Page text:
Abiola Solanke: Resignation – a strange path for Nigerian public officials
On November 27, 2013, the world received with shock the news that the Latvian Prime Minister, Valdis Dombrovskis had resigned his position. He resigned after accepting political responsibility for the collapse of a super-market roof that killed 54 people. According to news report, possible causes of the collapse include flawed design of the building, use of substandard construction materials and corruption. Dombrovskis achieved unprecedented success as Latvia’s Prime-minister especially lifting the Baltic Nation out of economic recession and positioning it as the fastest growing in the European Union for two consecutive years. This and many feats of his earned him re-appointment twice, but when the National tragedy occurred,he threw in the towel and stepped out.
On 24th February, 2014, Egyptian Prime minister, Hazem El-Beblawi and his entire cabinet resigned from office following widespread criticism of his Government. The criticisms peaked following large strikes in industrial cities and widespread electricity black-outs leading to his resignation. His resignation was in response to popular demand having failed to meet the expectations of the people. Mr El-Beblawi summed up the courage and together with his entire cabinet resigned from office.
On February 26, 2014, Indian Chief of Naval staff, Admiral DK Joshi resigned from office following a submarine accident off the Mumbai coast. The accident which was the 10th mishap involving an Indian navy asset and the third submarine accident in seven months resulted in seven sailors being injured while two officers were declared missing. The military chief who as at that time had more than a year to spend in service promptly took responsibility and resigned from office.
Back to Nigeria, Saturday, 16th March, 2014 was a day of National Tragedy. The Nigerian Immigration service’ recruitment exercise turned out to be a disaster as no fewer than 20 lives were lost due to stampedes across the various centres. From Abuja to Jos to Benin to Minna, it was tales of sorrows as fathers lost their sons, wives lost their husbands, brothers lost their sisters and friends lost their relations. The exercise was badly organised as no fewer than 700,000 people turned up to fill less than 5,000 vacancies. Among the dead included 5 pregnant women while scores of people were injured. It was learnt that the security officials were over-whelmed by the crowd such that controlling them became a problem and this resulted in security operatives firing gunshots into the air which many witnesses said precipitated the stampede as people began to run for safety. By the time the dust settled, no fewer than 19 lives had been lost.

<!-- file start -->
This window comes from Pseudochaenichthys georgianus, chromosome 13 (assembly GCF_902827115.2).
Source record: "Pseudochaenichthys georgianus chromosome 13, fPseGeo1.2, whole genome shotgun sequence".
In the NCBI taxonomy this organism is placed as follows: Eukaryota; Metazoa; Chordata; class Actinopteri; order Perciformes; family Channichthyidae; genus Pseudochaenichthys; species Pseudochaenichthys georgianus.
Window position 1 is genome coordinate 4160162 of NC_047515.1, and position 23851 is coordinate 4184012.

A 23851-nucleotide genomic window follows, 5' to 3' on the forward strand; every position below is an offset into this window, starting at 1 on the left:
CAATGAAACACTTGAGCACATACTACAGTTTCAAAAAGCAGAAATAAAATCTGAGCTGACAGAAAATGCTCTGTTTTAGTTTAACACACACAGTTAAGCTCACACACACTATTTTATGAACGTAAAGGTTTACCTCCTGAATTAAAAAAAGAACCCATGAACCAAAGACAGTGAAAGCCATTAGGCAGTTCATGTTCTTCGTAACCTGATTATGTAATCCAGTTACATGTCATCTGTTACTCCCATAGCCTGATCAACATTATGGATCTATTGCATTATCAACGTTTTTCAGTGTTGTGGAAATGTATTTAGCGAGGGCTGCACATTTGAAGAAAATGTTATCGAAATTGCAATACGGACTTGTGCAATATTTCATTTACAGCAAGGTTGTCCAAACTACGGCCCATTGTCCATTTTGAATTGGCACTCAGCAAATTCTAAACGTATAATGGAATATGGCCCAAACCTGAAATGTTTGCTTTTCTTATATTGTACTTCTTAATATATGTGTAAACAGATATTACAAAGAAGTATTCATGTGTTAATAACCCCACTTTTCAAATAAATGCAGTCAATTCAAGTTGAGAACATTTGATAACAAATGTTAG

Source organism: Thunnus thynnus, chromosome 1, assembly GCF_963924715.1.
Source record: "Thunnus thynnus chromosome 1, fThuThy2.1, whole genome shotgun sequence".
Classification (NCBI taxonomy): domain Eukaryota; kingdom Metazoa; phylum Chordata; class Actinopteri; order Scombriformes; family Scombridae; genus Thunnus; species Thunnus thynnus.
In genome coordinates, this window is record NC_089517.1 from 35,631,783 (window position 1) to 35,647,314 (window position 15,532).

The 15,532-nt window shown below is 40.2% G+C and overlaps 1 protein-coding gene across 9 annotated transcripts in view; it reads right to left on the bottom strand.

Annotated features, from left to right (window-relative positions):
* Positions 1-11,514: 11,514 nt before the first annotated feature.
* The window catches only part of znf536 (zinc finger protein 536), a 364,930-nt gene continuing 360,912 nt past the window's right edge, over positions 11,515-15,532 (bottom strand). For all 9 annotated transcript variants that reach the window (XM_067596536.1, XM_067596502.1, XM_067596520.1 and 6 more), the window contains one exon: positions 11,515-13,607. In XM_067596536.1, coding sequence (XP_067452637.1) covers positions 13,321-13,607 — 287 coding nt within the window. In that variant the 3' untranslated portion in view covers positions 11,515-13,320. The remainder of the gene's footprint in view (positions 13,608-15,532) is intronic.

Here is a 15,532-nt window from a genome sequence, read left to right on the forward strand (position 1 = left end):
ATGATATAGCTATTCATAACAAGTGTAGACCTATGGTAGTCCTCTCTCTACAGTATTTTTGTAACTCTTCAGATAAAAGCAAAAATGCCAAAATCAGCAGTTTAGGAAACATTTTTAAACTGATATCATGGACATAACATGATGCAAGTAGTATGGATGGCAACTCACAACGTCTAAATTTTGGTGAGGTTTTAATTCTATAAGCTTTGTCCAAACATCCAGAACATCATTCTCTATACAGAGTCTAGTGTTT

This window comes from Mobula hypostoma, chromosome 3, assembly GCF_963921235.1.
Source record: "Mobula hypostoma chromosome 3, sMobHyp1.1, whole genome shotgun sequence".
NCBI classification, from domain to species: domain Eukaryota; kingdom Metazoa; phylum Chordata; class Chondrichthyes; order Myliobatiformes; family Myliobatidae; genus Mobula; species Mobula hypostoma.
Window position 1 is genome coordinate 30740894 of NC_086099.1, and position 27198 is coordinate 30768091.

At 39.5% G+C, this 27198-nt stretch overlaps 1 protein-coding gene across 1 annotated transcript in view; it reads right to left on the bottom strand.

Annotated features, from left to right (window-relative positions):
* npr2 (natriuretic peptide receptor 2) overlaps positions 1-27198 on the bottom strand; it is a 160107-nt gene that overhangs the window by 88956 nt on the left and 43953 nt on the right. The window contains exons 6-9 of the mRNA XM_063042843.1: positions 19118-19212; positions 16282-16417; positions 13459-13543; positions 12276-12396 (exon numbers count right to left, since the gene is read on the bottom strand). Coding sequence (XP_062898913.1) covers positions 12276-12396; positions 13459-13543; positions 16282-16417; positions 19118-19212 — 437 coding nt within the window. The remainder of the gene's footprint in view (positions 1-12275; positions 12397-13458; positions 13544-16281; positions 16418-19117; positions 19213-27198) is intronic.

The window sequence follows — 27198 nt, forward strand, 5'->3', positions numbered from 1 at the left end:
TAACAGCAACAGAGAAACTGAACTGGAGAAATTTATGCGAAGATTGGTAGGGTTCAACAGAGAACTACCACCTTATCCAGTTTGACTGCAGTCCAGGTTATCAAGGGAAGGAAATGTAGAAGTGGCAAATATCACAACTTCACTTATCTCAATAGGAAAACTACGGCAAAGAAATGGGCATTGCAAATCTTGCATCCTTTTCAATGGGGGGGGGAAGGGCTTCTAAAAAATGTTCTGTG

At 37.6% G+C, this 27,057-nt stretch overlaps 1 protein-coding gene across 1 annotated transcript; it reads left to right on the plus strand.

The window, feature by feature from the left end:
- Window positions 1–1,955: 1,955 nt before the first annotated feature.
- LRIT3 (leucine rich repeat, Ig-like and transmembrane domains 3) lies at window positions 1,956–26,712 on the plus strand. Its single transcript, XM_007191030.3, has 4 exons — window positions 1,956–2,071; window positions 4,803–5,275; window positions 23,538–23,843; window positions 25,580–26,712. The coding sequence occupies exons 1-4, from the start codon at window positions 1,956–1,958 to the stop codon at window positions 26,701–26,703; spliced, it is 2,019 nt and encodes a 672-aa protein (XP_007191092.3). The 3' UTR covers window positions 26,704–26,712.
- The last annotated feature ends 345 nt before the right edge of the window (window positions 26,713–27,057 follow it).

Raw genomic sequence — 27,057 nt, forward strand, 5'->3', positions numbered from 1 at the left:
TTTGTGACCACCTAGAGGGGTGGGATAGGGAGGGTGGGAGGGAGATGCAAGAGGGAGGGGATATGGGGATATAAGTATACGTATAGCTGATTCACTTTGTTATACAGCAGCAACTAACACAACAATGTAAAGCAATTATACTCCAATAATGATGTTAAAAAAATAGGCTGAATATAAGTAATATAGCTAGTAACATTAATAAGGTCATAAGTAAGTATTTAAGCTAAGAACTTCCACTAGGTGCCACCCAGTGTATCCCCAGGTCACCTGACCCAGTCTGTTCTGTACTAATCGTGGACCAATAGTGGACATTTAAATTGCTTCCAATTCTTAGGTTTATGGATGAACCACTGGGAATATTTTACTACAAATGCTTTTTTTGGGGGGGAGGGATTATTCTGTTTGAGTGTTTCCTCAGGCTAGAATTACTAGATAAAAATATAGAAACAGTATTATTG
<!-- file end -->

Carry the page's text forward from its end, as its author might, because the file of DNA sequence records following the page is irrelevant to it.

Ever since then, there have been growing outrage and calls on the Nigerian Minister of Interior, who supervises the Immigration service, Comrade Abba Moro to take responsibility and resign his appointment, but he has refused bluntly and insisted he won’t resign unless investigations found him culpable. In a statement credited to him, he blamed the applicants for their ‘impatience’ and ‘failing to conduct themselves in an orderly manner’. According to Mr Moro, ‘’the applicants lost their lives due to impatience, they did not follow the laid down procedures spelt out to them before the exercise. Many of them jumped through the fences of affected centres and did not conduct themselves in an orderly exercise to make the exercise a smooth one. This caused stampede and made the environment insecure’’
Outrage followed the statement credited to the Minister with many civil societies and individuals calling for his sack, but typical of the Nigerian public official, he has refused to throw in the towel neither has he been fired! Tragedies are occurrences which at times, we don’t have control over especially the natural disasters like earthquake, ocean surges, land-slides etc. However, for man-made tragedies, people should learn to take responsibility. Just the same way a Government inherits both assets and liabilities, the Head of an agency takes the credit for the success or otherwise of his/her organisation. But then, the reverse is the situation in Nigeria. Just like the popular saying that ‘the good child belongs to the father, while the bad one belongs to the mother’. Nigerian public office holders take credits for the success of their Organisation/Agency and push the blame of failures on their subordinate staffs. During the Stella Oduah case,